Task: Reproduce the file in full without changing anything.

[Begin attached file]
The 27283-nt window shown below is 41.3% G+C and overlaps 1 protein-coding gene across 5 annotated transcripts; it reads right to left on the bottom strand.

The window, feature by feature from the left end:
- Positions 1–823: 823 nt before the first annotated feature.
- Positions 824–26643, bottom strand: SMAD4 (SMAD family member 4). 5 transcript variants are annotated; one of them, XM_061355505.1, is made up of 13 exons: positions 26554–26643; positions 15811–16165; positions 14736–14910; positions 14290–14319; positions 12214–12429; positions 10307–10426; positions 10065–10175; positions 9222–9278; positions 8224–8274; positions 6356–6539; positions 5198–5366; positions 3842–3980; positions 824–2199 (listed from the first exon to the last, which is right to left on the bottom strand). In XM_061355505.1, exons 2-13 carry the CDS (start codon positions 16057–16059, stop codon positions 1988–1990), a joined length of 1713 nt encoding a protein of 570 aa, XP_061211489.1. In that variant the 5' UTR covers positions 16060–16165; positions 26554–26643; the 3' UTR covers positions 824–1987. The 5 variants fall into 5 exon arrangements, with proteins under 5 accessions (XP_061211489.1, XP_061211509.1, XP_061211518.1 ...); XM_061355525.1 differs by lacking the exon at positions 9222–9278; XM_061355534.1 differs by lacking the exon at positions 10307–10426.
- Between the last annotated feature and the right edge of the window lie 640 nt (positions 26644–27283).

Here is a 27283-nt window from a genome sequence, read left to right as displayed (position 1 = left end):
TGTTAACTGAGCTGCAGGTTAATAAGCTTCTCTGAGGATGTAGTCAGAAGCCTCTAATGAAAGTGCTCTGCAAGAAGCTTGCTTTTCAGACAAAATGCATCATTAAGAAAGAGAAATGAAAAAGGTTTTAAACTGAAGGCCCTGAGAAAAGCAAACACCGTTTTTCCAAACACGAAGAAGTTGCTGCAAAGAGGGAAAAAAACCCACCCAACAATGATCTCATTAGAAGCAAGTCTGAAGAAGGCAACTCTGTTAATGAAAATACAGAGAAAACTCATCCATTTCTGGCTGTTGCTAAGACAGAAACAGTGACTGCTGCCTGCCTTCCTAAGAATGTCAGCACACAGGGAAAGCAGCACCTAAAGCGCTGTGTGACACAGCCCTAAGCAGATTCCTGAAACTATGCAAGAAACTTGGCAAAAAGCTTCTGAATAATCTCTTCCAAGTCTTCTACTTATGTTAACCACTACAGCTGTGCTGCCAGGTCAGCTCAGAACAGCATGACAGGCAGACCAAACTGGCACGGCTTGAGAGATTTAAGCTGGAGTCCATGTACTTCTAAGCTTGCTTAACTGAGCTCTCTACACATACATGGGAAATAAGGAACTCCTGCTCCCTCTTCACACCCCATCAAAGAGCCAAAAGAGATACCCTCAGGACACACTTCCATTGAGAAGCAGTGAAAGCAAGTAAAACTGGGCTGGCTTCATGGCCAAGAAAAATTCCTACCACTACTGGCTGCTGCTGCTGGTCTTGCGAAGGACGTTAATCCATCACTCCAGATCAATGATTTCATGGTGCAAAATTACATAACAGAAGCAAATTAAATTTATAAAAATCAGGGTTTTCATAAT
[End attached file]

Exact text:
The 27283-nt window shown below is 41.3% G+C and overlaps 1 protein-coding gene across 5 annotated transcripts; it reads right to left on the bottom strand.

The window, feature by feature from the left end:
- Positions 1–823: 823 nt before the first annotated feature.
- Positions 824–26643, bottom strand: SMAD4 (SMAD family member 4). 5 transcript variants are annotated; one of them, XM_061355505.1, is made up of 13 exons: positions 26554–26643; positions 15811–16165; positions 14736–14910; positions 14290–14319; positions 12214–12429; positions 10307–10426; positions 10065–10175; positions 9222–9278; positions 8224–8274; positions 6356–6539; positions 5198–5366; positions 3842–3980; positions 824–2199 (listed from the first exon to the last, which is right to left on the bottom strand). In XM_061355505.1, exons 2-13 carry the CDS (start codon positions 16057–16059, stop codon positions 1988–1990), a joined length of 1713 nt encoding a protein of 570 aa, XP_061211489.1. In that variant the 5' UTR covers positions 16060–16165; positions 26554–26643; the 3' UTR covers positions 824–1987. The 5 variants fall into 5 exon arrangements, with proteins under 5 accessions (XP_061211489.1, XP_061211509.1, XP_061211518.1 ...); XM_061355525.1 differs by lacking the exon at positions 9222–9278; XM_061355534.1 differs by lacking the exon at positions 10307–10426.
- Between the last annotated feature and the right edge of the window lie 640 nt (positions 26644–27283).

Here is a 27283-nt window from a genome sequence, read left to right as displayed (position 1 = left end):
TGTTAACTGAGCTGCAGGTTAATAAGCTTCTCTGAGGATGTAGTCAGAAGCCTCTAATGAAAGTGCTCTGCAAGAAGCTTGCTTTTCAGACAAAATGCATCATTAAGAAAGAGAAATGAAAAAGGTTTTAAACTGAAGGCCCTGAGAAAAGCAAACACCGTTTTTCCAAACACGAAGAAGTTGCTGCAAAGAGGGAAAAAAACCCACCCAACAATGATCTCATTAGAAGCAAGTCTGAAGAAGGCAACTCTGTTAATGAAAATACAGAGAAAACTCATCCATTTCTGGCTGTTGCTAAGACAGAAACAGTGACTGCTGCCTGCCTTCCTAAGAATGTCAGCACACAGGGAAAGCAGCACCTAAAGCGCTGTGTGACACAGCCCTAAGCAGATTCCTGAAACTATGCAAGAAACTTGGCAAAAAGCTTCTGAATAATCTCTTCCAAGTCTTCTACTTATGTTAACCACTACAGCTGTGCTGCCAGGTCAGCTCAGAACAGCATGACAGGCAGACCAAACTGGCACGGCTTGAGAGATTTAAGCTGGAGTCCATGTACTTCTAAGCTTGCTTAACTGAGCTCTCTACACATACATGGGAAATAAGGAACTCCTGCTCCCTCTTCACACCCCATCAAAGAGCCAAAAGAGATACCCTCAGGACACACTTCCATTGAGAAGCAGTGAAAGCAAGTAAAACTGGGCTGGCTTCATGGCCAAGAAAAATTCCTACCACTACTGGCTGCTGCTGCTGGTCTTGCGAAGGACGTTAATCCATCACTCCAGATCAATGATTTCATGGTGCAAAATTACATAACAGAAGCAAATTAAATTTATAAAAATCAGGGTTTTCATAAT